Do you have any habits or rituals you go through when trying to write new music?
I wouldn’t say I have any rituals, other than I like a quiet space where I can let my thoughts breathe. In terms of habits, I’m constantly trying to break them and push into discomfort– as Bowie said, an artist should always go out further into the water than they think they’re capable of, cause that’s when they’re about to do something interesting.
Who are your favourite artists you have found yourself listening to at the moment?
I’ve been really enjoying the most recent music from The Weeknd – who’s an artist I’ve always liked the idea of but not actually been that into until recently. I love the vulnerability that he shows in DAWN.FM and the themes of decaying and death, it’s kind of goth if you think about it. And Jim Carey as the fake radio-host/cult-leader is pitch-perfect. The soundscapes on that album are also beautiful and set off my synaesthesia – especially ‘Out of Time’, which comes to me as a sort of cornucopia of pink-and-white blankets of sound. Amazing.
If you could open a show for anyone in the world, who would it be?
The Strokes. Definitely the most basic-bitch answer for an indie artist in their 20s, but really, there’s no one better. Also, Julian Casablancas has always been kind of a style icon for me and I feel like we could trade jackets.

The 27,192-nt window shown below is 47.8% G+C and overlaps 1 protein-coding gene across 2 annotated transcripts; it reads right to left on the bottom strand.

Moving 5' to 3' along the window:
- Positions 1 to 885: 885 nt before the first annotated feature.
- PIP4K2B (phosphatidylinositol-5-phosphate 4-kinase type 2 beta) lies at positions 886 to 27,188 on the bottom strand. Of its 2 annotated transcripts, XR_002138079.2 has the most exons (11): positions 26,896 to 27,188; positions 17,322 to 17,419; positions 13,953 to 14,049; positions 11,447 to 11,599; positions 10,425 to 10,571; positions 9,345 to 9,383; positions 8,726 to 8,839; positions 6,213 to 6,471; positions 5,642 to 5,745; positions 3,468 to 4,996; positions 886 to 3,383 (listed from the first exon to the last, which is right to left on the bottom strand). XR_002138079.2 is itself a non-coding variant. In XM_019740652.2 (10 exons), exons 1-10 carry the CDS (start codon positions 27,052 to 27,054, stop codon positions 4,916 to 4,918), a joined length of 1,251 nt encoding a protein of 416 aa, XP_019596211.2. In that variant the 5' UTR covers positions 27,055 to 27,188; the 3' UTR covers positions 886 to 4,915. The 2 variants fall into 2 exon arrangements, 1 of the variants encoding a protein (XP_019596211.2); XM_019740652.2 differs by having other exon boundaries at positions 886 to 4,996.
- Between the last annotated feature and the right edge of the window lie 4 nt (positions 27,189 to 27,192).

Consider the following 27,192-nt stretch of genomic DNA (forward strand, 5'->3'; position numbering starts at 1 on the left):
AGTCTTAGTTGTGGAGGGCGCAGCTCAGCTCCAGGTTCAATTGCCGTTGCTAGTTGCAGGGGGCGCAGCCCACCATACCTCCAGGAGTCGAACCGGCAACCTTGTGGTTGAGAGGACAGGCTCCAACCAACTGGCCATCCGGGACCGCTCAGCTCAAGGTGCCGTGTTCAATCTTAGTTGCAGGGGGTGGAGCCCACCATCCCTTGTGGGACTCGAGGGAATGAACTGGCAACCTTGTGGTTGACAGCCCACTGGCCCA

What do you find is the most rewarding part about being a musician?
It’s a huge cliché but I really do find the creation of music to be a reward in and of itself. Not to say I wouldn’t like to be rewarded for it in other ways (like, financially) but I do find the moment when you start to realise a song is coming together amazingly thrilling and that’s what ultimately drives me. That said, it’s nice seeing music you’ve created become part other people’s lives – especially when those aren’t people you know personally. That’s only just started to happen for me but watching it can be really heart-warming.
And what is the most frustrating part?
For me, it’s the social aspect – whether that’s online or in person. I’ve struggled with social anxiety for most of my life and it’s frustrating when I feel I’m being held back by it. But it helps to know that I’m not the only one – everyone has strengths and weaknesses and I’ve recently been relying on my music and what makes me unique as an artist to give me the edge.
And what is the best piece of advice you have received as a musician?
That there’s no such thing as making it, which I was told by someone who at the time was playing to arenas with one of the biggest pop acts in the world. We all lust after success, but in reality, you’re going to be the same person with the same body and mind regardless of whether you’re playing at the O2 Arena or the pub down the road – so you may as well look after yourself and enjoy the good times whilst they last.
Kamran Ramsden's new single 'Unfortunate Star' is available to stream now. Check out the new video for it in the player below.